This review aims to describe the nature of effective microorganisms (EM) and how EM influence the growth, yield, quality, and protection of vegetable plants. EM comprise a mixture of live natural cultures of microorganisms isolated from fertile soils that are used to improve crop production. EM technology was developed over 40 years ago by Dr. Tero Higa in Japan. How EM act and interact in the soil-plant environment to suppress plant pathogens and disease, to conserve energy, to solubilise soil minerals, to aid the balance and ecology of soil microbes, and to improve photosynthetic efficiency and biological nitrogen fixation are described. In 70% of published studies, it was concluded that EM had a positive effect on the growth of vegetables, while, in the other 30%, they had no significant influence. In this investigation, among 22 reports on the effects of EM on the yields of vegetables, 84% were positive, 4% were negative, and 12% showed no significant influence. It is concluded that EM can improve the quality and yield of vegetables by reducing the incidence of pests and diseases, and by protecting against weeds, thereby contributing to sustainable agriculture.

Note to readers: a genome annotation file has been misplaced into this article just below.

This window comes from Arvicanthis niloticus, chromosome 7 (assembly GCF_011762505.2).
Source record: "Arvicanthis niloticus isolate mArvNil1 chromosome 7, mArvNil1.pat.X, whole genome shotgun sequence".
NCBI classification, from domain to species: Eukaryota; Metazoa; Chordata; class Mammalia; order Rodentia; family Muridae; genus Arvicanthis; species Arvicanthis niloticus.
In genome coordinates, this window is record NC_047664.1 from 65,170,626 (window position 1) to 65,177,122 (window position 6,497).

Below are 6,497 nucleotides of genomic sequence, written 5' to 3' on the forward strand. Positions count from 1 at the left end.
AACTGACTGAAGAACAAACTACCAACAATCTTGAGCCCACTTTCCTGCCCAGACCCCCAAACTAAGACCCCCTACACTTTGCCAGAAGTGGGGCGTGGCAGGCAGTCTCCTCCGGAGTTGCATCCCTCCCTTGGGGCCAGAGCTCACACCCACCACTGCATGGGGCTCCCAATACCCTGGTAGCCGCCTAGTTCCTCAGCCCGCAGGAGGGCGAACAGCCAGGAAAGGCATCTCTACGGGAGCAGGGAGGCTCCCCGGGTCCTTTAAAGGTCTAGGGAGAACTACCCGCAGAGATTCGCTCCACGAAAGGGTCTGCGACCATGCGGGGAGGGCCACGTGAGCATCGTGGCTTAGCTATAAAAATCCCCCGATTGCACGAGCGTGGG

Olle M.,Jogeva Plant Breeding Institute | Williams I.H.,Estonian University of Life Sciences
Acta Horticulturae | Year: 2014

The aim of the present investigation was to evaluate the effect of organic fertilizers on the chemical content (nitrates, calcium, vitamin C, dry matter and crude ash) of onions. Four fertilization treatments were compared: 1. Phytopellets standard, 2. Malzkeim pellets, 3. Organisher Baumdünger, 4. without fertilization (control). The dry matter content of the onions did not differ significantly with different organic fertilizers. Different organic fertilizers did not significantly affect the crude ash content of onions although fertilized onions had a greater crude ash content than unfertilized onions. The content of nitrates in onions did not differ significantly with use of different organic fertilizers although fertilized onions had a greater nitrate content than unfertilized onions. Different organic fertilizers did not significantly affect the calcium content in onions. The content of vitamin C in onions did not differ significantly with the use of different organic fertilizers, although fertilized onions had a greater vitamin C content than unfertilized onions. The conclusion of the investigation was that organic fertilizers did not affect the chemical quality of onions statistically. The crude ash, nitrates and C-vitamin was lowest in the unfertilized control treatment. © 2014, International Society for Horticultural Science. All rights reserved.


Olle M.,Jogeva Plant Breeding Institute | Virsile A.,Lithuanian Research Center for Agriculture and Forestry
Agricultural and Food Science | Year: 2013